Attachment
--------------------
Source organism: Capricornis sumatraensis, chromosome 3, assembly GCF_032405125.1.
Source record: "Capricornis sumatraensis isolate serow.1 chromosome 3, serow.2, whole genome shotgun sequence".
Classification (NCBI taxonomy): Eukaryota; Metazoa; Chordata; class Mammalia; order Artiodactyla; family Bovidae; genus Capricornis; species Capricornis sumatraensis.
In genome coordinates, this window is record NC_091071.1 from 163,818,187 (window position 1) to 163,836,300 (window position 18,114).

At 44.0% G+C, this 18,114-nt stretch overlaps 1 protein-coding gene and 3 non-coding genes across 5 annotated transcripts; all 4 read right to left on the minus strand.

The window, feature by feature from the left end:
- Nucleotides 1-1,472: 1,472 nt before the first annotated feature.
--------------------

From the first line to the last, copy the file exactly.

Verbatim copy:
Source organism: Capricornis sumatraensis, chromosome 3, assembly GCF_032405125.1.
Source record: "Capricornis sumatraensis isolate serow.1 chromosome 3, serow.2, whole genome shotgun sequence".
Classification (NCBI taxonomy): Eukaryota; Metazoa; Chordata; class Mammalia; order Artiodactyla; family Bovidae; genus Capricornis; species Capricornis sumatraensis.
In genome coordinates, this window is record NC_091071.1 from 163,818,187 (window position 1) to 163,836,300 (window position 18,114).

At 44.0% G+C, this 18,114-nt stretch overlaps 1 protein-coding gene and 3 non-coding genes across 5 annotated transcripts; all 4 read right to left on the minus strand.

The window, feature by feature from the left end:
- Nucleotides 1-1,472: 1,472 nt before the first annotated feature.